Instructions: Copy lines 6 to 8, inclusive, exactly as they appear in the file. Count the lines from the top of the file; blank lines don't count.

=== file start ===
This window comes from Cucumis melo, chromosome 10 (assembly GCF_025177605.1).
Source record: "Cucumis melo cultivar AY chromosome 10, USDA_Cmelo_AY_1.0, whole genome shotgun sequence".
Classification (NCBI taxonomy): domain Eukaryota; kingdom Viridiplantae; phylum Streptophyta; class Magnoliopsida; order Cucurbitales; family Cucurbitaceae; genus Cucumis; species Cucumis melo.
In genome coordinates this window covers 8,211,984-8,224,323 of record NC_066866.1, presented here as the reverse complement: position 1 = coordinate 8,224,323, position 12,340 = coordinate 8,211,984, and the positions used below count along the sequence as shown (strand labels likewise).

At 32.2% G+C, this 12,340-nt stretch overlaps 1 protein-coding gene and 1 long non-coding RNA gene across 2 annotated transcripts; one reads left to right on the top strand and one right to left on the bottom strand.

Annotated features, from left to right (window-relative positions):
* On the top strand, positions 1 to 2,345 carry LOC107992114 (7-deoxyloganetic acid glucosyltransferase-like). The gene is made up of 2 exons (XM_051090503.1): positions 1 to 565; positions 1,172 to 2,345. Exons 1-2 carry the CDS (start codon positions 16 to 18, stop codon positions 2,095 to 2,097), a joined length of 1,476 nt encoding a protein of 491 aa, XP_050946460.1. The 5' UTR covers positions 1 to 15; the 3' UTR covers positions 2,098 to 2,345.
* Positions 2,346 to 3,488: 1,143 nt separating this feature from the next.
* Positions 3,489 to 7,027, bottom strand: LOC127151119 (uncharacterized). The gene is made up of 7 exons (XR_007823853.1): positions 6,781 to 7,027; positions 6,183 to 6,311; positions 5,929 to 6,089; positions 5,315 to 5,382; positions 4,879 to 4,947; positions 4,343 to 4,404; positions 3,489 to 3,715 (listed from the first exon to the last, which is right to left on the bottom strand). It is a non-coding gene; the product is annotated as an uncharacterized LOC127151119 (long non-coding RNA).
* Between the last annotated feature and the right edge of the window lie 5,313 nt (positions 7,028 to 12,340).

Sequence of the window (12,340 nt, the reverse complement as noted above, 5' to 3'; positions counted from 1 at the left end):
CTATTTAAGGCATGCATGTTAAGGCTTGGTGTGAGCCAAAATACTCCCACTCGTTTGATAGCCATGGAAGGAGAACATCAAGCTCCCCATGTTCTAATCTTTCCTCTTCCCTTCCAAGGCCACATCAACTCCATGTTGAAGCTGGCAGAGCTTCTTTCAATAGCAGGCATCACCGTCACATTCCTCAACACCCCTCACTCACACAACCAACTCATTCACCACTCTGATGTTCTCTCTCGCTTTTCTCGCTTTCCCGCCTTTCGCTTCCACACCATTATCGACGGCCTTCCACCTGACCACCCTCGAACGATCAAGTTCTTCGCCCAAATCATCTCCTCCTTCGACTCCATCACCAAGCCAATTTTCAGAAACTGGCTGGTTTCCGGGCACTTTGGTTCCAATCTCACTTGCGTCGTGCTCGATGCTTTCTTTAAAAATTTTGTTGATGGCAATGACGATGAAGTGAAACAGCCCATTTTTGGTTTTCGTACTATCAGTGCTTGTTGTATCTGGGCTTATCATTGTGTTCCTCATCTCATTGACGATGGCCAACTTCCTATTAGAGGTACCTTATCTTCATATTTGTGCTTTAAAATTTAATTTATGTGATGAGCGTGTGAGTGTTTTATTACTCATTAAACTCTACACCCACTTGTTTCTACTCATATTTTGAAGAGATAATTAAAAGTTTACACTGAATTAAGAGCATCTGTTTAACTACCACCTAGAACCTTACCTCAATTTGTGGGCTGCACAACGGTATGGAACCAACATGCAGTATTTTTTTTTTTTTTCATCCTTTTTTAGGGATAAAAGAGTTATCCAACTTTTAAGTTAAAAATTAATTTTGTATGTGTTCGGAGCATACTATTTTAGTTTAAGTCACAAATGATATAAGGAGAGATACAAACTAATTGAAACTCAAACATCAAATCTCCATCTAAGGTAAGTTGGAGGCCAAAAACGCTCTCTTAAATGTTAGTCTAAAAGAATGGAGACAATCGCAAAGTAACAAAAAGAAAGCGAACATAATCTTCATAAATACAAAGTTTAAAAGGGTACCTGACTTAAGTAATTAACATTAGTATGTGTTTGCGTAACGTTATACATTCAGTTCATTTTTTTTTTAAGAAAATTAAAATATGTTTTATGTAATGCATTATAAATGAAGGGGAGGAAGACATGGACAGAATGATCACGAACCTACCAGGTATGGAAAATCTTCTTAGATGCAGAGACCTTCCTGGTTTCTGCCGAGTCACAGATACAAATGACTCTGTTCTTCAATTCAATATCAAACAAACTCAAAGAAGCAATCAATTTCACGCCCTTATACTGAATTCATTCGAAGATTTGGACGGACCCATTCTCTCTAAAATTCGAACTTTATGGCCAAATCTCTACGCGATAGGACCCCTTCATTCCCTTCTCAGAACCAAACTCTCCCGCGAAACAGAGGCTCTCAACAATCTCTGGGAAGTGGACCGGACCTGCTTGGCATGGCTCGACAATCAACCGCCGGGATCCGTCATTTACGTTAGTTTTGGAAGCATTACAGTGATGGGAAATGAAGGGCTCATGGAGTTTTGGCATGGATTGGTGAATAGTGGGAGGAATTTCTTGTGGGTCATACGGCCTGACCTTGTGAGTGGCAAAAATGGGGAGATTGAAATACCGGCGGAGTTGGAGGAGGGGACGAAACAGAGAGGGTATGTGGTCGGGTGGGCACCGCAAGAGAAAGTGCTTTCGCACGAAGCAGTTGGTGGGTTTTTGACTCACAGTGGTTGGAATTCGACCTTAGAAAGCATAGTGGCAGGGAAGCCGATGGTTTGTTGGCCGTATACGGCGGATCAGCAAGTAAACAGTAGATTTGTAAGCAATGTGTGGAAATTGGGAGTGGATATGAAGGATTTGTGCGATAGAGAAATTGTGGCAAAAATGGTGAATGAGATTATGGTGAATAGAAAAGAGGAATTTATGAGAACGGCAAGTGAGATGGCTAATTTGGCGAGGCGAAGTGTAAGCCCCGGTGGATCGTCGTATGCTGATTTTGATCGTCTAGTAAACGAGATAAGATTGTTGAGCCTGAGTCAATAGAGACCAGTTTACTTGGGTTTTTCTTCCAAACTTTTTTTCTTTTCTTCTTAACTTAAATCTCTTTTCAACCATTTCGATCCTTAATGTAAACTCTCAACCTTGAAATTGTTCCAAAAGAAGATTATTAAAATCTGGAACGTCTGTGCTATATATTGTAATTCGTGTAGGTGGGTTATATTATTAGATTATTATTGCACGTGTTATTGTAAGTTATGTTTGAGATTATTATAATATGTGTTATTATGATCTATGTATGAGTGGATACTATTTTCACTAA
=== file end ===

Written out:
Annotated features, from left to right (window-relative positions):
* On the top strand, positions 1 to 2,345 carry LOC107992114 (7-deoxyloganetic acid glucosyltransferase-like). The gene is made up of 2 exons (XM_051090503.1): positions 1 to 565; positions 1,172 to 2,345. Exons 1-2 carry the CDS (start codon positions 16 to 18, stop codon positions 2,095 to 2,097), a joined length of 1,476 nt encoding a protein of 491 aa, XP_050946460.1. The 5' UTR covers positions 1 to 15; the 3' UTR covers positions 2,098 to 2,345.
* Positions 2,346 to 3,488: 1,143 nt separating this feature from the next.